Tuesday, 12 January 2010

Whales at dusk

Today was a long drive, partly due to distance and partly due to a couple of detours we made. We were heading to Hermanus, famed for its plentiful whales and great white sharks. During the winter (June through November) Southern Right whales frolic by their thousand in the bay on which Hermanus is situated. Unfortunately, we were out of season but I still clung to the hope that we might see one or two.

The drive took us down to Cape Agulhas– the blustery, southernmost tip of Africa. Artists flock here to derive inspiration from the wild weather and isolation, and small galleries line the road as you head out to the lighthouse sat on the edge of the Cape. A brief Kodak moment in front of the lighthouse and we were soon back in the car and out of the wind.

To head to Hermanus there was a short cut through a national park marked on the map. We found the turning and thought we’d cut a bit of time off our journey. Boy were we wrong! What the map failed to mention was that we had a 40 odd miles of un-Tarmaced, gravel road to content with. Horrid Henry rattled and shook as he rumbled slowly on. It was fun at first but it quickly grew tedious as we inched our way along the map towards our destination. Every now and then we’d stop to remove a tortoise that naively thought the middle of the road was a good place to chill.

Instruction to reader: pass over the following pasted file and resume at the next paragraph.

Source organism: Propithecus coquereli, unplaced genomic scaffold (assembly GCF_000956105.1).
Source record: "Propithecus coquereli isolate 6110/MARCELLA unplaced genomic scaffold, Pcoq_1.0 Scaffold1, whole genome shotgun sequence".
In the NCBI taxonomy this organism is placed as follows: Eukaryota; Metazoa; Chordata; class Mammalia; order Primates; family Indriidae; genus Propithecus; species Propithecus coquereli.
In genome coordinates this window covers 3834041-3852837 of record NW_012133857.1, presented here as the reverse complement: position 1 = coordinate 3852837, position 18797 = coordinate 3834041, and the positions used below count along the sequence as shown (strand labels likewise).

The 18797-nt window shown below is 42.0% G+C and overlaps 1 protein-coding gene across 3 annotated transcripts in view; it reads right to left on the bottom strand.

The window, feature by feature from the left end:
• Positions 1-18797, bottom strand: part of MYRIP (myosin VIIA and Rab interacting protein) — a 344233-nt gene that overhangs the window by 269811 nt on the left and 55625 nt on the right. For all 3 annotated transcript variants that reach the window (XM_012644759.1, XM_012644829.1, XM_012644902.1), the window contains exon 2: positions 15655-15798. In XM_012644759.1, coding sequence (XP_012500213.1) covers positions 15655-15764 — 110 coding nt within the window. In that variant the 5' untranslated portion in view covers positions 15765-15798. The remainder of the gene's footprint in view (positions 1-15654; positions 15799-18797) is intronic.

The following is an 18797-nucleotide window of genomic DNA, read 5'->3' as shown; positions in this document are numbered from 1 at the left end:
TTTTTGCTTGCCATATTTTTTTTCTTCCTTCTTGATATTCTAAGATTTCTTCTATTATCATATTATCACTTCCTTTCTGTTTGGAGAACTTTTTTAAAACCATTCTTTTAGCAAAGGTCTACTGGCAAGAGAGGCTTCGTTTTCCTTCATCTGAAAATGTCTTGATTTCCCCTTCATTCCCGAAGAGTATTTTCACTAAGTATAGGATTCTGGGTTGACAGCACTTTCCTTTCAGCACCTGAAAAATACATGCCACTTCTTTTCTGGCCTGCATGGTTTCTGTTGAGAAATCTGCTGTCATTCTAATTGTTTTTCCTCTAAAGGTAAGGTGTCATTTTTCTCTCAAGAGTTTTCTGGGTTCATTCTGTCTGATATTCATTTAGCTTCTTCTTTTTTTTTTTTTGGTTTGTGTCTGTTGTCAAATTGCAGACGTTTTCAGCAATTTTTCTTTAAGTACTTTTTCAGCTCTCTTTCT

Finally, after what felt like an eternity behind the wheel we rocked up at the Zoete Inval Travellers Lodge in Hermanus (An extremely well organized backpackers that even had a jacuzzi for guest use). For dinner we headed to a seafood/sushi restaurant called Ocean Basket (a chain that’s the equivalent of Pizza Express for seafood) with spectacular views out across the bay. We were fortunate to be given a window seat so we had full panoramic views of a bay minus whales. Throughout the meal we’d peer out to see if we could see a whale and had almost given up hope when suddenly there was a disturbance in the water and two magnificent flukes flipped slowly and elegantly out of the water as the whales slid beneath the waves. The whales appeared a few more times before disappearing out of view completely. This magnificent sighting more than made up for the 12-hour drive!

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